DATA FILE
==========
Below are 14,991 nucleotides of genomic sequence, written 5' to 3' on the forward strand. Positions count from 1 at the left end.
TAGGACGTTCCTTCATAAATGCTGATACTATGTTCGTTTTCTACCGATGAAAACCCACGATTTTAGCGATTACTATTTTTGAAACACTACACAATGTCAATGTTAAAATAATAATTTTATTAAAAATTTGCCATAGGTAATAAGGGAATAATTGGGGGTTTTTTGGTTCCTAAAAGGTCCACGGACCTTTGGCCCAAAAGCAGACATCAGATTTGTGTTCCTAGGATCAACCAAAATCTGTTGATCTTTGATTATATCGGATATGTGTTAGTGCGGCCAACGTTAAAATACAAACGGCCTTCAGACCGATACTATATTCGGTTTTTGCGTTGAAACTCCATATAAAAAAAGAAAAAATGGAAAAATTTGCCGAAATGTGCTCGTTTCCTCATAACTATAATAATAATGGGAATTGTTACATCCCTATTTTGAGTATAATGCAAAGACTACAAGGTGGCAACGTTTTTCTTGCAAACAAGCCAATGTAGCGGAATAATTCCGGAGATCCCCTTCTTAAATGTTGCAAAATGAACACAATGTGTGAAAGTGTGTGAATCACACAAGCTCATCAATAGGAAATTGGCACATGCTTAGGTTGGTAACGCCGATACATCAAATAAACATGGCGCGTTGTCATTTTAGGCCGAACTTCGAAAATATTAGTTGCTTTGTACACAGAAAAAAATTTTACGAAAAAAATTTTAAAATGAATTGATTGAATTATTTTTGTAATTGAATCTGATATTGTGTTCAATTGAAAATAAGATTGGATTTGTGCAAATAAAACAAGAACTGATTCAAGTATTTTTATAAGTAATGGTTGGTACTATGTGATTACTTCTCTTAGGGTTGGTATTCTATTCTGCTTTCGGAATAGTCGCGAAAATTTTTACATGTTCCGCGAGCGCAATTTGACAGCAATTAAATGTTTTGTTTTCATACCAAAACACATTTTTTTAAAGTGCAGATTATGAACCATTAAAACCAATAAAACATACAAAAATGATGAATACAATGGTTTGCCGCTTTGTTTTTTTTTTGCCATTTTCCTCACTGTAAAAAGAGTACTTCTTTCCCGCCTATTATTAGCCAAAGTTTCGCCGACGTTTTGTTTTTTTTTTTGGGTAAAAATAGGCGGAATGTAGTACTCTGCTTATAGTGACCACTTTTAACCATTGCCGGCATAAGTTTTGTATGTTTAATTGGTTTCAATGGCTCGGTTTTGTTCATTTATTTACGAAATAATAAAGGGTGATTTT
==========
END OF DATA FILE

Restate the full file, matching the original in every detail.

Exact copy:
Below are 14,991 nucleotides of genomic sequence, written 5' to 3' on the forward strand. Positions count from 1 at the left end.
TAGGACGTTCCTTCATAAATGCTGATACTATGTTCGTTTTCTACCGATGAAAACCCACGATTTTAGCGATTACTATTTTTGAAACACTACACAATGTCAATGTTAAAATAATAATTTTATTAAAAATTTGCCATAGGTAATAAGGGAATAATTGGGGGTTTTTTGGTTCCTAAAAGGTCCACGGACCTTTGGCCCAAAAGCAGACATCAGATTTGTGTTCCTAGGATCAACCAAAATCTGTTGATCTTTGATTATATCGGATATGTGTTAGTGCGGCCAACGTTAAAATACAAACGGCCTTCAGACCGATACTATATTCGGTTTTTGCGTTGAAACTCCATATAAAAAAAGAAAAAATGGAAAAATTTGCCGAAATGTGCTCGTTTCCTCATAACTATAATAATAATGGGAATTGTTACATCCCTATTTTGAGTATAATGCAAAGACTACAAGGTGGCAACGTTTTTCTTGCAAACAAGCCAATGTAGCGGAATAATTCCGGAGATCCCCTTCTTAAATGTTGCAAAATGAACACAATGTGTGAAAGTGTGTGAATCACACAAGCTCATCAATAGGAAATTGGCACATGCTTAGGTTGGTAACGCCGATACATCAAATAAACATGGCGCGTTGTCATTTTAGGCCGAACTTCGAAAATATTAGTTGCTTTGTACACAGAAAAAAATTTTACGAAAAAAATTTTAAAATGAATTGATTGAATTATTTTTGTAATTGAATCTGATATTGTGTTCAATTGAAAATAAGATTGGATTTGTGCAAATAAAACAAGAACTGATTCAAGTATTTTTATAAGTAATGGTTGGTACTATGTGATTACTTCTCTTAGGGTTGGTATTCTATTCTGCTTTCGGAATAGTCGCGAAAATTTTTACATGTTCCGCGAGCGCAATTTGACAGCAATTAAATGTTTTGTTTTCATACCAAAACACATTTTTTTAAAGTGCAGATTATGAACCATTAAAACCAATAAAACATACAAAAATGATGAATACAATGGTTTGCCGCTTTGTTTTTTTTTTGCCATTTTCCTCACTGTAAAAAGAGTACTTCTTTCCCGCCTATTATTAGCCAAAGTTTCGCCGACGTTTTGTTTTTTTTTTTGGGTAAAAATAGGCGGAATGTAGTACTCTGCTTATAGTGACCACTTTTAACCATTGCCGGCATAAGTTTTGTATGTTTAATTGGTTTCAATGGCTCGGTTTTGTTCATTTATTTACGAAATAATAAAGGGTGATTTT